Blog Post by: Benjamin Landy , on January 16, 2013
In the days and weeks after Mitt Romney’s electoral defeat, there was what seemed like an endless stream of hand-wringing and soul-searching among Republican elites. The political landscape had changed overnight, forcing rising stars within the party to acknowledge the need for greater diversity, a new position on immigration reform, and a less exclusive rhetoric. Foremost among these would-be reformers was Louisiana Governor Bobby Jindal, who made waves when he told Politico, "We got to make sure that we are not the party of big business, big banks, big Wall Street bailouts, big corporate loopholes, big anything. We cannot be, we must not be, the party that simply protects the rich so they get to keep their toys.”
Yet, less than two months after he made those comments, Governor Jindal is back in the news for a considerably less egalitarian proposal: Jindal wants Louisiana to abolish both its personal and corporate income tax, which are moderately progressive, and replace them with a highly regressive state sales tax. The effect, as many analysts have already pointed out, would be a massive tax break for the wealthy—over $25,000 on average for the top one percent—financed by higher taxes on the bottom 80 percent, who spend a higher percentage of their income on things like food and utilities. The greatest impact would be felt by those in the lowest quintile, who would see their average after-tax income fall 3.4 percent, according to the nonpartisan Institute on Taxation and Economic Policy—roughly the same tax pain as falling off the "fiscal cliff."
Doubling down on discredited "trickle-down" economics is a poor way for Republicans to shed their image as "the party that simply protects the rich so they get to keep their toys." But Louisiana's Jindal is not the only governor helping to prove how little conservative ideology has evolved. Similar plans are being promoted by Republicans in Kansas, Oklahoma, and North Carolina (which is also considering a business license fee that would make it harder for low-income people to start their own businesses). The passage of any of these regressive tax schemes would no doubt embolden lawmakers in the twenty-one other states with single-party Republican control.
Most pernicious, however, is the way in which the repeal of personal and corporate income taxes—and the commensurate rise in state sales tax—accomplishes several conservative goals simultaneously. All regressive tax systems increase the effects of income inequality by shifting the tax burden from the rich to the poor. But the switch to a sales tax also means state revenue streams are far more vulnerable to the business cycle, compounding the austerity effects of shrinking state budgets and public sector layoffs during economic downturns. This is, however an intended outcome for the conservative vanguard, for whom lower, less predictable tax revenues are designed to "starve the beast"—forcing state and local governments to cut social programs and other allegedly growth-inhibiting spending.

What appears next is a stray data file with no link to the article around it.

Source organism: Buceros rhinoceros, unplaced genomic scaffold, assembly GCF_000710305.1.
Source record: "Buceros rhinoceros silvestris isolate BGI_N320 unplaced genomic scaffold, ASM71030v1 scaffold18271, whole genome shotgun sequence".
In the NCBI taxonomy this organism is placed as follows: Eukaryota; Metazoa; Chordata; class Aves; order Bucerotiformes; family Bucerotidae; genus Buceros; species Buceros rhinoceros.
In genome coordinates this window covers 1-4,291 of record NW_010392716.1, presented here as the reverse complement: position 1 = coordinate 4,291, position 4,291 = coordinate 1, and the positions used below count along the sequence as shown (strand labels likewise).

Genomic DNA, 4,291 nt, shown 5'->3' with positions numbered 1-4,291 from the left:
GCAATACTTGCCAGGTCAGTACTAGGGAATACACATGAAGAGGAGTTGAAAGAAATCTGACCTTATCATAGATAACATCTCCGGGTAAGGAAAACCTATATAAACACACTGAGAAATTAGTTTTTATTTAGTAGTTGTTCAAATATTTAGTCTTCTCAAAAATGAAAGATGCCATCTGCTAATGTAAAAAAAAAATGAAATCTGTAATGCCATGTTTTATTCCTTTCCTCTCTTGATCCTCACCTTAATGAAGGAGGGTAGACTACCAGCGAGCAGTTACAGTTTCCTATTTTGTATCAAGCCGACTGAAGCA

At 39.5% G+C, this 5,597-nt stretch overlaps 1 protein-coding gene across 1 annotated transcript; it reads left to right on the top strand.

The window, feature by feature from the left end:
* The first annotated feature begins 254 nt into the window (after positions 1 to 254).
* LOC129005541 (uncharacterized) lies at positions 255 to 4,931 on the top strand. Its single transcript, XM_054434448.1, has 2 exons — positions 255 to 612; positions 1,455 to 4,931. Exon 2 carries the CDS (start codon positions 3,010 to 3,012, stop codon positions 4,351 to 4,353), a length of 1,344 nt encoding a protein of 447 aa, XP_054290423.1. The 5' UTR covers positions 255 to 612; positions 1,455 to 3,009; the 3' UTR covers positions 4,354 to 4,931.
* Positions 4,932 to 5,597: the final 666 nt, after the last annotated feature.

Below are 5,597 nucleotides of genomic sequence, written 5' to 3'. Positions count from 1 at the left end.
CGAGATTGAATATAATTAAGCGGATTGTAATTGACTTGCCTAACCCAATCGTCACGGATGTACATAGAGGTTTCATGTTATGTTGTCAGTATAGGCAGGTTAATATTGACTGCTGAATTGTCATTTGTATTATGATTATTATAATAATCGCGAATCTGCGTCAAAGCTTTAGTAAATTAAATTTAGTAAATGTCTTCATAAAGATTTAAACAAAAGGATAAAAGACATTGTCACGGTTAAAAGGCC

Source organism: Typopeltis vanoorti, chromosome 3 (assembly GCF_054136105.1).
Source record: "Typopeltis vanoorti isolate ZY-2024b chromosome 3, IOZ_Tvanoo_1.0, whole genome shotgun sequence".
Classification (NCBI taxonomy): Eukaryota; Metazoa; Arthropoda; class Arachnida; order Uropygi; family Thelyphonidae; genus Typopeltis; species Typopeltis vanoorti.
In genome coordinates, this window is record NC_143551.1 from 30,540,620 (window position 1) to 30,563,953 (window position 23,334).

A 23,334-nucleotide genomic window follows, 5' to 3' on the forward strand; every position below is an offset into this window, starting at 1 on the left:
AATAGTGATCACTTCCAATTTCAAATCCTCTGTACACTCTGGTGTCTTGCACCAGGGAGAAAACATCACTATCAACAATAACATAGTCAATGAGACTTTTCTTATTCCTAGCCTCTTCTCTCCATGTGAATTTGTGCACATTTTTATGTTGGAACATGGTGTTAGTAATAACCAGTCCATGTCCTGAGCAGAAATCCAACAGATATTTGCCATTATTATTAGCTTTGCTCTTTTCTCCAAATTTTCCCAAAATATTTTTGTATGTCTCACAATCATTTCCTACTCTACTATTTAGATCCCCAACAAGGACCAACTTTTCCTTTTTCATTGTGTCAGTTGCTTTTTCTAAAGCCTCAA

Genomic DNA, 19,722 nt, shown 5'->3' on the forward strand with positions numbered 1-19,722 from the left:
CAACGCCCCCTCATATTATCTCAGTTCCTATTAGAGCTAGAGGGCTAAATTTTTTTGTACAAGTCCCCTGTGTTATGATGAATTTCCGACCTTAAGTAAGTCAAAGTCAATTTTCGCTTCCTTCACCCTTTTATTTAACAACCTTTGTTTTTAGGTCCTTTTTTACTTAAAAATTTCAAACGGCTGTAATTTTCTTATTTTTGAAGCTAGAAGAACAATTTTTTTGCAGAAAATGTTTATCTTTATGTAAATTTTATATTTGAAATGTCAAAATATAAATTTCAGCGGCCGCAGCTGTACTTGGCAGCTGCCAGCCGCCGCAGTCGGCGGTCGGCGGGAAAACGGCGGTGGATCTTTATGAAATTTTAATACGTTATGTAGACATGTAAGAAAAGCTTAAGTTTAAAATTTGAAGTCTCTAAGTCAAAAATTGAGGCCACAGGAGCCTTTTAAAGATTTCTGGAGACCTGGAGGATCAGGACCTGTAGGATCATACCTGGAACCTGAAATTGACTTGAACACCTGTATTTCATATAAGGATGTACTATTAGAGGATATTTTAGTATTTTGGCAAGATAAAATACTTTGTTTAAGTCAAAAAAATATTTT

Although research shows no relationship between state income tax rates and economic growth, Republican legislators leading the push for state tax reform continue to insist that while the poor would be hit disproportionately by a higher sales tax, cutting income taxes is proven to spur job creation. To back up their claims, conservatives point to a November 2011 report by "trickle-down" theorist Arthur Laffer that purports to show a "negative and highly significant" relationship between state tax rates and economic growth. Laffer reaches this conclusion by misleadingly combining federal and state tax rates over the 2001-2008 period, when federal tax rates were falling and the economy was growing from the bottom of a recession to the peak of the housing bubble. When Laffer's model is corrected to include only the variation in state tax rates, the relationship between states' tax rates and economic growth "actually becomes positive and insignificant," according to a 2012 rebuttal from the Institute on Taxation and Economic Policy.
Unfortunately, such empirical evidence has had little effect on Rhodes Scholar Bobby Jindal, who two months ago called on fellow Republicans to "stop being the stupid party. " Perhaps it will take another electoral defeat in 2014 for the realization that tax cuts for "job creators," financed by tax hikes on the bottom 80 percent, are neither an intelligent nor winning proposition.
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